Faulkner¿s ¿The Sound and the Fury¿ is a fiction modernist novel divided in three parts. A chronological order is not followed, as the first part is narrated on April 7, 1928 by Benjy, the second on June 2, 1910 by Quentin and the third part in April 8, 1928 by Jason. The writing style of the author is quite complex, which can be observed in this novel. The punctuation is sometimes intentionally avoided, two events from different times are narrated within the same paragraph, and some parts are narrated just the way the characters see it. The part narrated by Benjy is the most difficult to follow through, as he is a mentally disabled adult that starts remembering events from the past without indicating the change in chronological order.The story revolves around the drama of a prestigious Southern family. The Compson family is constituted by Mother, Father, Uncle Maury, Quentin (son), Benjy (son), Jason (son), Caddie (daughter), Miss. Quentin (granddaughter), Dilsey (black servant), Versh (black servant), Luster (black servant), Fronny (black servant). Just like Poe¿s ¿The Fall of the House of Usher¿, this family decades more as the time goes by. All of them idealized Caddie, when she was a quite promiscuous girl that ¿stained¿ the family name. Quentin is the son who got sent to Harvard after selling Benjy¿s lands. Quentin view death through rose-tinted glasses. Jason was the son bitter with being stuck in the town, taking care of what is left of the family.¿The Sound and The Fury¿ is a novel that I would recommend because it clearly portrays the decadence of the Southern society. The dramatric story made me get hooked on it, specially because the changes in time through the story made me wonder if the previous content would be explained, and it was. Even though it was quite difficult for me to follow through with the story, I liked the style it was written with. If was novel for me, and the advantage from reading this book is that now I will struggle less with other books.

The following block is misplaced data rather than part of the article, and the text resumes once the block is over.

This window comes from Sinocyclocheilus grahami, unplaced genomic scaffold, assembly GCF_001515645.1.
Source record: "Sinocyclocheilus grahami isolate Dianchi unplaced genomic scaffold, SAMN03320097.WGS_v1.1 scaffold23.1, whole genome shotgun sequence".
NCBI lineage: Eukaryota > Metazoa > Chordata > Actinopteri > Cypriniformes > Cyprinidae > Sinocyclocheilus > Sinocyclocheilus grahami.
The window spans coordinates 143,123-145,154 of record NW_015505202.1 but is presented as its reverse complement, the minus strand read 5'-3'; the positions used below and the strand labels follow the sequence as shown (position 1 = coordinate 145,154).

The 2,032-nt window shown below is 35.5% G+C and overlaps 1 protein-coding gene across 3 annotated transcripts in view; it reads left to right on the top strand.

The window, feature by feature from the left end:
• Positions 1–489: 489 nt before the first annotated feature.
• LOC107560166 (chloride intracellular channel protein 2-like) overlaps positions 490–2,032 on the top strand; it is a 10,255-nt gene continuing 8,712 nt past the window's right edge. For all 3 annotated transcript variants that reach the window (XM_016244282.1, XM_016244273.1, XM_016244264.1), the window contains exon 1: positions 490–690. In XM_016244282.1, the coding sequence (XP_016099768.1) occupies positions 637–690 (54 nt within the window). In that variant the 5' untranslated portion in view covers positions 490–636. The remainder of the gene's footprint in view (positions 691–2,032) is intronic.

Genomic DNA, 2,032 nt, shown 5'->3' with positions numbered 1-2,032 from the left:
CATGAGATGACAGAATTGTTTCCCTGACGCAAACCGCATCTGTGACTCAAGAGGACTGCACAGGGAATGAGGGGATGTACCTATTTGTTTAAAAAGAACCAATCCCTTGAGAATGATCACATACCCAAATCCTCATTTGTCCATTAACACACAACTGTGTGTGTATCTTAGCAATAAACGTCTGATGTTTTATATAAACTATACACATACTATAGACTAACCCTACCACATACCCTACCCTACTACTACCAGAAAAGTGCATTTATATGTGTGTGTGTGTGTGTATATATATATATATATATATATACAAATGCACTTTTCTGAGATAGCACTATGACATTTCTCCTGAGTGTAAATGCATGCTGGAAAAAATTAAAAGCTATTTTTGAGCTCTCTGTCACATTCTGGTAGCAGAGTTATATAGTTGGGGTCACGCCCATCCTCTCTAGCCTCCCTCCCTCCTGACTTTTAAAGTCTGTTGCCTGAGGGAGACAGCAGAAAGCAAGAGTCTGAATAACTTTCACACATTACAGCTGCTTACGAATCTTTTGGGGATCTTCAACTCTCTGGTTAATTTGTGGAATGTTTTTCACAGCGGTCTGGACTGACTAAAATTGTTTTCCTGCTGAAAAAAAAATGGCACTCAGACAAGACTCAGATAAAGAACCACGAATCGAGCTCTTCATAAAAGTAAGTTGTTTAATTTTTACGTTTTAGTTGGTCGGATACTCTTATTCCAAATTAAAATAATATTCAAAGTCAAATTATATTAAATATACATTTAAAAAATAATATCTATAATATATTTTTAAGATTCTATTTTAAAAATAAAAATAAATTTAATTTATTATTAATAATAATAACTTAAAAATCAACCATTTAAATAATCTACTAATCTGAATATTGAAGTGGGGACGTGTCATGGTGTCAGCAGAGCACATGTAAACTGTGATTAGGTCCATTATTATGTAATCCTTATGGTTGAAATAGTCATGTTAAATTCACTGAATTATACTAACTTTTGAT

BLBera on LibraryThing 3 hours ago